Life in the ROTC gives individuals the chance to learn lifelong skills that go beyond life in the military. Read the stories of our cadets who are using the ROTC to reach their goals.
Throughout my life my family has supported the military. While my direct family has not included any service members, I always have felt a need to serve my country. I have always had a strong sense of patriotism and admired the men and women who wear their country’s uniform. I knew that I needed to serve my country, but also wanted to acquire my college education. To be able to serve as a leader and officer in the United States Army and also receive and advanced education is why I chose to enroll in Army ROTC.
I have learned many things about the customs and traditions that one would experience through a profession of arms. As an MSI, it was a very new experience. One of the most important things that I have learned so far is how far I can push myself physically and mentally. As a cadet I have been under large amounts of stress at times from balancing schoolwork, clubs, and ROTC events, but through being challenged I have been able to accomplish a lot more than I originally thought I could have. Time management is a critical skill needed as a cadet, and one that I am still learning. Everyday is a new experience and challenge in the ROTC program, and one that I look forward to every time the opportunity arises.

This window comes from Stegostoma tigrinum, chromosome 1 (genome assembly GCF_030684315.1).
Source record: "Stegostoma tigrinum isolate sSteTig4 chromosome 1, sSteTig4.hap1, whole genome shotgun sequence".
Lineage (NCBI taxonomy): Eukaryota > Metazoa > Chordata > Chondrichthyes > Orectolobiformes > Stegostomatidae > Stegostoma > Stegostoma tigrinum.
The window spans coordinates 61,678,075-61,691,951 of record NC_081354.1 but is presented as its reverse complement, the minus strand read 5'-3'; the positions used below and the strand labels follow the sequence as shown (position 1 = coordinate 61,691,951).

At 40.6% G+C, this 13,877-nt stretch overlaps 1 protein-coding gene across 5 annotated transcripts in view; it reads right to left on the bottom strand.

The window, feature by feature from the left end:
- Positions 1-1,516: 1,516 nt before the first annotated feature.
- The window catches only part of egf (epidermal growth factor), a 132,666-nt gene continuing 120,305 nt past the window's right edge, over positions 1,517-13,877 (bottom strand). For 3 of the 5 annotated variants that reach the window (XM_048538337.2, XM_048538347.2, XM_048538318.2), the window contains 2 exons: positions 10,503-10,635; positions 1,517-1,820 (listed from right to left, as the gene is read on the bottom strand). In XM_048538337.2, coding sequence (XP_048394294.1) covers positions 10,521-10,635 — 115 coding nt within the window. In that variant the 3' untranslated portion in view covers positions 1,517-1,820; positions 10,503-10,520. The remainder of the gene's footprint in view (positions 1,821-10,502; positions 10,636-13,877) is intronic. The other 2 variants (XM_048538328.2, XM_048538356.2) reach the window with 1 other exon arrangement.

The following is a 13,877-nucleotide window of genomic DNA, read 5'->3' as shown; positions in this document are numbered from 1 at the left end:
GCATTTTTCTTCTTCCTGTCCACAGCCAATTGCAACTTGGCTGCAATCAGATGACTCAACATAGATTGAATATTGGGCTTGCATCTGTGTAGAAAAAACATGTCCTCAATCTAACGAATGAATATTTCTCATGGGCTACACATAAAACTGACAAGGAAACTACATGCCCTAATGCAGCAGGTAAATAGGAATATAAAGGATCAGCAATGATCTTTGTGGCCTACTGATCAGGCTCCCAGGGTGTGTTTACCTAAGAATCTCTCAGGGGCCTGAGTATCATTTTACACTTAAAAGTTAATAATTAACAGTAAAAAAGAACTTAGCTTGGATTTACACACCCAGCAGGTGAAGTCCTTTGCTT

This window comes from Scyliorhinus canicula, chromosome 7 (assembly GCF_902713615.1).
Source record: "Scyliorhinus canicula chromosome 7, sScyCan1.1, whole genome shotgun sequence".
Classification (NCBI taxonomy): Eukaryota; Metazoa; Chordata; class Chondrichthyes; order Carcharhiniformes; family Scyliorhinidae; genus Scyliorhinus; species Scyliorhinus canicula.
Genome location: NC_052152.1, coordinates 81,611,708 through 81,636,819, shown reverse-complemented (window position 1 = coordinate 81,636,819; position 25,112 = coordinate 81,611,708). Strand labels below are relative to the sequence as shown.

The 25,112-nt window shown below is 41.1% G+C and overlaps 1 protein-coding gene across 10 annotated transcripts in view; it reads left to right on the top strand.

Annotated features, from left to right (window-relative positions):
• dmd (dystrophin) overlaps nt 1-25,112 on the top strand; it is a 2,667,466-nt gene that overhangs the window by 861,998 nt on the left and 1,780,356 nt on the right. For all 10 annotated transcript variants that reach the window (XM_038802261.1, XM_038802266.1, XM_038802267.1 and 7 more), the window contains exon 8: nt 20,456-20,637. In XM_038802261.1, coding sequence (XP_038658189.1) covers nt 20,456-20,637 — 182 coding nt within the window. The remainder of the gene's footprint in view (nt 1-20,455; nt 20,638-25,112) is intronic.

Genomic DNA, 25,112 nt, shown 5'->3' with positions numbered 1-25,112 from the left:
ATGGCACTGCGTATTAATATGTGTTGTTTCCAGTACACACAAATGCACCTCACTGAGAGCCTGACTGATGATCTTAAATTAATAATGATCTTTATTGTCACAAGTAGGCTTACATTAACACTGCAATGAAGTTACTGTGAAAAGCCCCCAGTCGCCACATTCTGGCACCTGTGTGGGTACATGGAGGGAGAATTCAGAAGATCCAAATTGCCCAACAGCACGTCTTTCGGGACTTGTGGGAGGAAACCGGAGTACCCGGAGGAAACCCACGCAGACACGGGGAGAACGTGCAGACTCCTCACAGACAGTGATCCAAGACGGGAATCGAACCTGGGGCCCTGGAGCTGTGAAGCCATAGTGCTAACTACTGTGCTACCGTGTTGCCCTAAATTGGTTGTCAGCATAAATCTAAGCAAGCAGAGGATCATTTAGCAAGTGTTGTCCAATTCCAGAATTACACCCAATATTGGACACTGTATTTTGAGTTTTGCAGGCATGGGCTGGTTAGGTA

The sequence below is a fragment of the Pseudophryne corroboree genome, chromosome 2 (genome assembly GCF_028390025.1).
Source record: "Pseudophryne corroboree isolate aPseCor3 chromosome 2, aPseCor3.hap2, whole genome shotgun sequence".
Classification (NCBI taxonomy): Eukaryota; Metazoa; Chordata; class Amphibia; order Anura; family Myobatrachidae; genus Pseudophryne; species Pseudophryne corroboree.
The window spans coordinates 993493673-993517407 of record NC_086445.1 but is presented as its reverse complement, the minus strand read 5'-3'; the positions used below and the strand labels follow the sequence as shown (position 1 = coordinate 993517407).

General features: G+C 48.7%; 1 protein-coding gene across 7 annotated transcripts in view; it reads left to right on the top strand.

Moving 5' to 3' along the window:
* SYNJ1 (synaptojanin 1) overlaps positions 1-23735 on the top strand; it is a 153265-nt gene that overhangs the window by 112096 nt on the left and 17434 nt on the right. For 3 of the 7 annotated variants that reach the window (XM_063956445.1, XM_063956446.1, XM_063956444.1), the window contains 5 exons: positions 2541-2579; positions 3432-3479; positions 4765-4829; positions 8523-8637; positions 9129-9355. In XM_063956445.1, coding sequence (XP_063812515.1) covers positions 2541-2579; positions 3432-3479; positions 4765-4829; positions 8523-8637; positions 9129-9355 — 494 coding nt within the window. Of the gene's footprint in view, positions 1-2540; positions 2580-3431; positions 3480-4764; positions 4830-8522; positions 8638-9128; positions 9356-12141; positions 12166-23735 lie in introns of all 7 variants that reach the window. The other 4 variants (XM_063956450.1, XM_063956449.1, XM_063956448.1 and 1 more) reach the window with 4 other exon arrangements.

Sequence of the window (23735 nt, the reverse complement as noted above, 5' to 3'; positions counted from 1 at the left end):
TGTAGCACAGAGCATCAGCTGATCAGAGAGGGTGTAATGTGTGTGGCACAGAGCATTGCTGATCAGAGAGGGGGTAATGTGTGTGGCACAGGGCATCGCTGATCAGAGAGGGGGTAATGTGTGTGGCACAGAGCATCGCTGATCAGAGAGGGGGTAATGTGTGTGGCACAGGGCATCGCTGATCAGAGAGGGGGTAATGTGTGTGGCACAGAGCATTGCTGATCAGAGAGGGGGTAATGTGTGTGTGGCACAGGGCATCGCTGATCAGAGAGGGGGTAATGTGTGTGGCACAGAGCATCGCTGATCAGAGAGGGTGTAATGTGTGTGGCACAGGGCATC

Without any doubt the best experience in ROTC has been swearing the oath and becoming contracted. The experience was phenomenal. As an advanced scholarship designee I knew that if I kept my grades, PT scores, and attitude high that at some point my sophomore year I would be contracted into the United States Army. However, I never knew what that would feel like. I was contracted as I was repelling down a tower at Fort McCoy in Wisconsin: one of the most audacious, phenomenal, bold, and exhilarating ways of being contracted I could have hoped for. When I was told I would be getting contracted, my heart was racing. It was both an exhilarating and indescribable emotion that can only be experienced by those who have also sworn to protect the Constitution as part of the Army. To this day my blood still rushes at the thought of finally being able to say that I am part of the United State’s Army and wear the uniform with the highest respect and pride.
The opportunity to face challenges and become the best person that I can is one of my favorite things in ROTC. Many people foreign to the ROTC program turn away at the challenges and commitments that one makes when joining. Commitments such as PT at 5:50 a.m., weekends spent at Fort McCoy training events and Ranger Challenge competitions have always been difficult, but continue to be enduring and meaningful challenges that leave me with a sense of pride and accomplishment.
I plan to lead my soldiers in the Army. After being commissioned as a Second Lieutenant in the United States Army, I plan to serve my commitment to the fullest. Although I am still unsure of the exact path the Army will lead me, I know that I will always be leading the Army’s soldiers with the skills and tools learned in the ROTC program.Cadet Joseph Rebholz